Published: January 16, 2023
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Where Should My Young Reader Be Midyear? The Pre-K and Kinder Edition

Lauren Sittel
Literacy Specialist

For parents, this is a natural question to ask. For educators, this is a really loaded question. So let’s skip the long, highly variable lists of benchmarks and standards and get to the meat of the issue: what you can do right now at home to help your child have a great second half of the school year.

Let’s go beyond the literal question, “Where should my child be?” and speak to the concern underlying it: how can I help my child make strong reading progress between now and the end of the year?

Regardless of whether your child is behind, ahead, or on grade level, every parent wants their child to make progress in reading. I’m going to give some of my favorite at-home tips for Pre-K and Kindergarten. 

This way, you can meet your child where they are when working on reading at home. If they’re behind in 1st or 2nd, these games can help “fill in the gaps” in their reading skills. If they’re on track or a little ahead in Pre-K or Kindergarten, you’ll be setting them up for success.

Let’s go beyond the literal question, “Where should my child be?” and speak to the concern underlying it: how can I help my child make strong reading progress between now and the end of the year?

Pre-K: It’s All About Sounds

As you and your child gear up to Kindergarten readiness, playing games that focus on the pre-reading skills will set your child up for success the second they enter their new classroom.

Prioritize their phonological awareness. This means helping them hone their ability to hear and recognize the different sounds in words. Without it, a child can’t really learn to read.

Being able to repeat, recognize, and produce rhymes is the first critical step on this journey.1 Sing lots of rhyming songs (and talk about the rhymes), read poems, and play a game where you start with one simple word, then think of as many rhyming words as you can

The other big one is identifying and counting syllables. For example, “elephant” would be el [clap] e [clap] phant [clap]. Once they can do that, ask them, “How many claps (or stomps, jumps, or bounces) did you make for ‘elephant’?”

Quick reading specialist disclaimer: most midyear Pre-K students aren’t ready to use Ello. But you know your child best, and if you think they’re ready, there’s no harm in giving Ello a risk-free try.

If you play with rhymes just once a day with your Pre-K child, it will add up to hundreds of little phonological awareness lessons between now and the first day of Kindergarten.

Pre-K Into Kindergarten: It’s Letter-Palooza!

Building a strong foundation for reading takes a lot of time and practice, so many of the skills a child starts to learn in Pre-K will continue to need practice into and throughout Kindergarten. In addition to phonological and phonemic awareness skills, a child has to have an automatic knowledge of letter names and sounds in order to start reading.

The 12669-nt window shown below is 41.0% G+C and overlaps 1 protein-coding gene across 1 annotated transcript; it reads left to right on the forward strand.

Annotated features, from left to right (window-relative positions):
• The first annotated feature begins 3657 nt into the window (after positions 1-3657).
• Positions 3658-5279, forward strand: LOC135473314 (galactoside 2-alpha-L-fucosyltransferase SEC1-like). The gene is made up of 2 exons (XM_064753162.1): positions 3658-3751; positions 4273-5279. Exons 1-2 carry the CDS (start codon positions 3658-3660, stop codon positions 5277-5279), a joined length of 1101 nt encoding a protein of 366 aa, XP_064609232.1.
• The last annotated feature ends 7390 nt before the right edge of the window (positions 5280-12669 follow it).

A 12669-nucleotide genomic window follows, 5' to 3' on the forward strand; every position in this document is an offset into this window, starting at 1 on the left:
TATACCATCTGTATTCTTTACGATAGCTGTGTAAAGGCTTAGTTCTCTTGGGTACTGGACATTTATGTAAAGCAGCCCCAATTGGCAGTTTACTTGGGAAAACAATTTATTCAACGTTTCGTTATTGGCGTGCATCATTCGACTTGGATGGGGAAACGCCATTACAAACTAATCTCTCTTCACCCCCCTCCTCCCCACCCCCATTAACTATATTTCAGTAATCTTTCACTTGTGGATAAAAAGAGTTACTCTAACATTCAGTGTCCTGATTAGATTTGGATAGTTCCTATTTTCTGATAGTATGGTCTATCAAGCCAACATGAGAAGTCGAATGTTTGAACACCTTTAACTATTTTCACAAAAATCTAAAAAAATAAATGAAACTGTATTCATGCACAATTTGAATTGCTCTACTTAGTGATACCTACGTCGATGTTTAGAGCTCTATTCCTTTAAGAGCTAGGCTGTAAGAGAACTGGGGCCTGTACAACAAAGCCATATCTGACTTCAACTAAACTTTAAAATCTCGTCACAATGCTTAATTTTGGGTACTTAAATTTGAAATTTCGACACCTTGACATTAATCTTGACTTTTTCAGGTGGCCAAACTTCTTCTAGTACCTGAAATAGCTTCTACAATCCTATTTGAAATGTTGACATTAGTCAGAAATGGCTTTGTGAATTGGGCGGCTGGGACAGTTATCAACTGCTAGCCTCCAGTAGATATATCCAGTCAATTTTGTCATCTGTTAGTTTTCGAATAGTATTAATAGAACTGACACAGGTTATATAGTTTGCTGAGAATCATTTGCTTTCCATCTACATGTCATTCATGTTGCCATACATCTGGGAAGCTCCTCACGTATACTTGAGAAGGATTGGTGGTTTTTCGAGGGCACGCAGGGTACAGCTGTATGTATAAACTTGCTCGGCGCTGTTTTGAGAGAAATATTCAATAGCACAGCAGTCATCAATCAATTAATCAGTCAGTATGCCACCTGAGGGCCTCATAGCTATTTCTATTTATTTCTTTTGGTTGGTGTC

But I’m not going to leave you hanging with a vague tip like “practice with letter flashcards.” Keep these tips in mind as you start (or continue) your at-home letter practice:

  • Don’t just teach the letters in alphabetical order. Start with consonants, then vowels
  • Don’t start with all 26 cards. Start with 1-5 letter cards, then add 1 at a time
  • Before you add a new letter, review all the letters your child has already started learning
  • When your child forgets a letter name or sound, just respond with the name of the letter and the sound, then have them repeat it to you
  • Teach all the lowercase letters first

Even though it isn’t glamorous, getting some letter flashcards and running through some names and sounds of them strategically every day will help your child tremendously.

Kindergarten: Blend, Baby, Blend (But Segment First)

Kindergarten is all about setting up a slew of pre-reading skills to promote the synthesis of phonological awareness, phonemic awareness, and letter + sound recognition to create that magical moment: sounding out a word. And then another. And another!

Otherwise known as “decoding,” this is the key to reading. But before your Kindergartener can make that jump, they need lots of practice with two crucial phonological awareness skills: segmenting and blending.

Segmenting is the ability to hear a word, then break it into sounds. Blending is the opposite: hearing individual sounds & being able to “smoosh” them together to make a word.

To practice segmenting, model “stretching the word out” for your child. Start with a word like “man,” then really exaggerate each sound: mmmmm aaaaaa nnnnnn. Then clip each sound to /m/ /ă/ /n/. Then have your child try.

After lots of segmenting pracitce, tell your child that you’re going to play the game backward. Start with three clipped sounds, then go into the stretched-out version, then challenge your child to “say the sounds fast.”

Once your child is ready to move from blending into decoding, they’re going to need a lot of guided practice. That’s where Ello comes in! Ello breaks up the words your child doesn’t know or misreads, so they continue to build their decoding skills (plus fluency, accuracy, and stamina) even as they learn more complex spelling patterns.

At the end of the day, wondering where your child “should be” isn’t nearly as important as being able to meet your child where they are in their reading. Ello’s leveled system does just that. So whether your child is a budding bookworm, is reluctant about reading, or somewhere in between, Ello can give them the guided reading practice at home they need.

“My first grader started the school year at a pre-kindergarten level. I tried everything and struggled to engage him with even trying to learn phonics or sound out letters. Ello has been a game changer.”
- Taran S.